Elk Grove Village, IL—(ENEWSPF)—December 8, 2014. Between 2004 and 2008, annual influenza vaccine recommendations were gradually expanded to include all children aged 6 months or older.
In the Pediatrics study, “Influenza-Related Hospitalizations and ED Visits in Children Less Than 5 Years: 2000-2011,” from the January 2015 issue (published online Dec. 8), researchers studied vaccine uptake and influenza-related hospital visits among children age 6 months to 59 months from the 2000-2001 flu season through the 2010-2011 flu season in Davidson County, Tenn. Davidson is an urban county that includes Nashville and has a total population of about 600,000. Overall influenza coverage remained low (≤50 percent) in children under 5 years. Influenza vaccine coverage increased slowly from 2004-2005, and was highest in 2010-2011, when 38 percent of enrolled children were fully vaccinated. An exception was the low uptake during the 2009-2010 pandemic year, when the influenza A (H1N1) vaccine was not available until late in the season. The estimated number of flu-related hospitalizations ranged from a high of 60 to a low of 7 annually, with the highest rates seen in 2003-2004 when influenza A (H3N2) dominated. The annual number of ED visits ranged from a high of 2,324 to a low of 352 visits.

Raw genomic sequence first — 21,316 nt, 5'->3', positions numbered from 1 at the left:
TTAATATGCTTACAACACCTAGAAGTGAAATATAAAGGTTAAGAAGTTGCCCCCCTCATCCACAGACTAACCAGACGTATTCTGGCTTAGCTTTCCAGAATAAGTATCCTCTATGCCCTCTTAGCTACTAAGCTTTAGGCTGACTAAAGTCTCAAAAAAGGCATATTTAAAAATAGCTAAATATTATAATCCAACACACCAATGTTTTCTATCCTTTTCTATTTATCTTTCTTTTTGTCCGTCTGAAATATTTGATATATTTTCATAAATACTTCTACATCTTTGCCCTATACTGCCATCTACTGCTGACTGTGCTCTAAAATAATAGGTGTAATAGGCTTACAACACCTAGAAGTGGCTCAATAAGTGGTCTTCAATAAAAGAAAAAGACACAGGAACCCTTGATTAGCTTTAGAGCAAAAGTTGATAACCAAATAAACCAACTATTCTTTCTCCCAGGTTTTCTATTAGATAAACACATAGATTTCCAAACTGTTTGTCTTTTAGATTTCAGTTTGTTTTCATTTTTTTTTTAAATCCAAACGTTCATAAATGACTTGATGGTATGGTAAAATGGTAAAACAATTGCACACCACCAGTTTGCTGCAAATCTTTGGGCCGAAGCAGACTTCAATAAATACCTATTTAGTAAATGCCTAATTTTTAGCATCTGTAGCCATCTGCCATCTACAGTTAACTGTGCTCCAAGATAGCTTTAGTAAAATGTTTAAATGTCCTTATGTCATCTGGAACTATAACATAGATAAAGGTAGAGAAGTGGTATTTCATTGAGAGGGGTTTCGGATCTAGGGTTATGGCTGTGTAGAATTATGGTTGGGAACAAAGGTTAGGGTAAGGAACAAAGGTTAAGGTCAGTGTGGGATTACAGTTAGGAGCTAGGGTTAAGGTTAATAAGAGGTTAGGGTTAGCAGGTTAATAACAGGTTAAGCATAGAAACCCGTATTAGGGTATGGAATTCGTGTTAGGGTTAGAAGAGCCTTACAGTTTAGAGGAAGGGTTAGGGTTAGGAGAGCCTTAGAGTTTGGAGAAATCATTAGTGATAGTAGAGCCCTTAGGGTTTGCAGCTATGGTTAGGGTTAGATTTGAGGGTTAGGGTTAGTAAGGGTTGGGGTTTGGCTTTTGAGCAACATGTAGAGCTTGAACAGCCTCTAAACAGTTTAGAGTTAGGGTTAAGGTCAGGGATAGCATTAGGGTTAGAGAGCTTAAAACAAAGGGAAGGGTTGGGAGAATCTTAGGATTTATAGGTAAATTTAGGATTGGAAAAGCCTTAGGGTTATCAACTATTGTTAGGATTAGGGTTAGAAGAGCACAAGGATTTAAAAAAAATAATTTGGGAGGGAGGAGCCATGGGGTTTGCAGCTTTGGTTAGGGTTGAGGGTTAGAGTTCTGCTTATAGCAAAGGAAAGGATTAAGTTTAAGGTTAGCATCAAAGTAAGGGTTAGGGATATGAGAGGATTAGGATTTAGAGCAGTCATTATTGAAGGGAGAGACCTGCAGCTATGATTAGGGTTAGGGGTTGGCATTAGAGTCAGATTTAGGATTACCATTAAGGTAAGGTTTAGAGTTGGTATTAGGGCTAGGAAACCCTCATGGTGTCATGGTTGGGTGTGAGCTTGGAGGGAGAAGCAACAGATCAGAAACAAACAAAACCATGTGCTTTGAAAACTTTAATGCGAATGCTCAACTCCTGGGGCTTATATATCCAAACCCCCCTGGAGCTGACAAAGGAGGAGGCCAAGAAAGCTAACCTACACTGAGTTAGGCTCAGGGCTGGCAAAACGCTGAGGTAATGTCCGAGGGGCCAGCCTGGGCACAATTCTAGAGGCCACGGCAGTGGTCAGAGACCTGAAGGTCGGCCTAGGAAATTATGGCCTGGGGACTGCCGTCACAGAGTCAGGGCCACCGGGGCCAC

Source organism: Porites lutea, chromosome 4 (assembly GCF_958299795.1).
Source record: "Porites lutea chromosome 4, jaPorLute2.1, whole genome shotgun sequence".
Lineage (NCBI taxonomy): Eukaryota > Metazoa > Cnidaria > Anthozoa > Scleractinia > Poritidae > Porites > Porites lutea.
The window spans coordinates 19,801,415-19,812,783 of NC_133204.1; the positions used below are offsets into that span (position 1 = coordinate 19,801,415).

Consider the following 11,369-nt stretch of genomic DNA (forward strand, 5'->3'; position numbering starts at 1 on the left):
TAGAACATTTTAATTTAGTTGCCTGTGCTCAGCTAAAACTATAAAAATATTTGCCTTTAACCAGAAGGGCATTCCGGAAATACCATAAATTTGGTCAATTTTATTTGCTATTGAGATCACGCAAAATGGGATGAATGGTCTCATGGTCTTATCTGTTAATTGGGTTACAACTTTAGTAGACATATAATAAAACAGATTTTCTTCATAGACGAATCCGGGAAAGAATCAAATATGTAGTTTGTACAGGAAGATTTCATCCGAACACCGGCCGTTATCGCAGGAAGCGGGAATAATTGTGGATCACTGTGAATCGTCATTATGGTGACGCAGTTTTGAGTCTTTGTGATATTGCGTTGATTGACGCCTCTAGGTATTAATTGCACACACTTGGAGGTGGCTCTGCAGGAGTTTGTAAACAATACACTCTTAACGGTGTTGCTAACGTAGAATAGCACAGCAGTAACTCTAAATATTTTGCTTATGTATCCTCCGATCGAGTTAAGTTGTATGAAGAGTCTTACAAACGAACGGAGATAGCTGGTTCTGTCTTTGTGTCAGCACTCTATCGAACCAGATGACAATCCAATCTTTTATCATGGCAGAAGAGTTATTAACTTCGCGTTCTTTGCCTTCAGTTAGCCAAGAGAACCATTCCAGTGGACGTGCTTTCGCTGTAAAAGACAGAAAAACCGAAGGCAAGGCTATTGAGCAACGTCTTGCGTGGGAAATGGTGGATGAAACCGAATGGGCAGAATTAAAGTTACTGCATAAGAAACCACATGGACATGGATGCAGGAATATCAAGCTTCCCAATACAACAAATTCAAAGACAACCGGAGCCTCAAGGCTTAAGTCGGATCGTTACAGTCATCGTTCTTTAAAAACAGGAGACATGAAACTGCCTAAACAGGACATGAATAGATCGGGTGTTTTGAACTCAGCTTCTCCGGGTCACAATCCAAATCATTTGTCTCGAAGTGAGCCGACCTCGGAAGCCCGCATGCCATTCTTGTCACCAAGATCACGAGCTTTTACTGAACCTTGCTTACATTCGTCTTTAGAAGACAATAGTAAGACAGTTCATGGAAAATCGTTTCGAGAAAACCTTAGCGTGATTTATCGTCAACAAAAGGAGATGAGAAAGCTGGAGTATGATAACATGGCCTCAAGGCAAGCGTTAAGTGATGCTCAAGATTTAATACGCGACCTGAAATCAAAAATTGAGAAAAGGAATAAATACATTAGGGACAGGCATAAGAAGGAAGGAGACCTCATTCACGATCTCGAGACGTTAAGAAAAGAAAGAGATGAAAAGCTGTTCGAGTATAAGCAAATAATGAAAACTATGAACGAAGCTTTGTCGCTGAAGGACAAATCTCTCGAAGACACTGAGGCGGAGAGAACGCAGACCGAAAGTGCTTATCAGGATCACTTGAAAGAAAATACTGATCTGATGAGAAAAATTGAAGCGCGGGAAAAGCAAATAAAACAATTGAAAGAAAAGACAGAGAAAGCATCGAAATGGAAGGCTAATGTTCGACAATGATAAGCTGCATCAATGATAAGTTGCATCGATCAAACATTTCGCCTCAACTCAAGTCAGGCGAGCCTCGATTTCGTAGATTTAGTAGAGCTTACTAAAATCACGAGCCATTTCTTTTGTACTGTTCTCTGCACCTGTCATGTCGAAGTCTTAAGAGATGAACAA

Study authors conclude that although influenza vaccinations increased over time, rates remain low and influenza still causes a substantial burden of serious illness in young children. Continuing evaluation of data is needed to accurately assess the impact of influenza vaccine recommendations in children.
The American Academy of Pediatrics is an organization of 62,000 primary care pediatricians, pediatric medical subspecialists and pediatric surgical specialists dedicated to the health, safety and well-being of infants, children, adolescents and young adults. For more information, visit www.aap.org.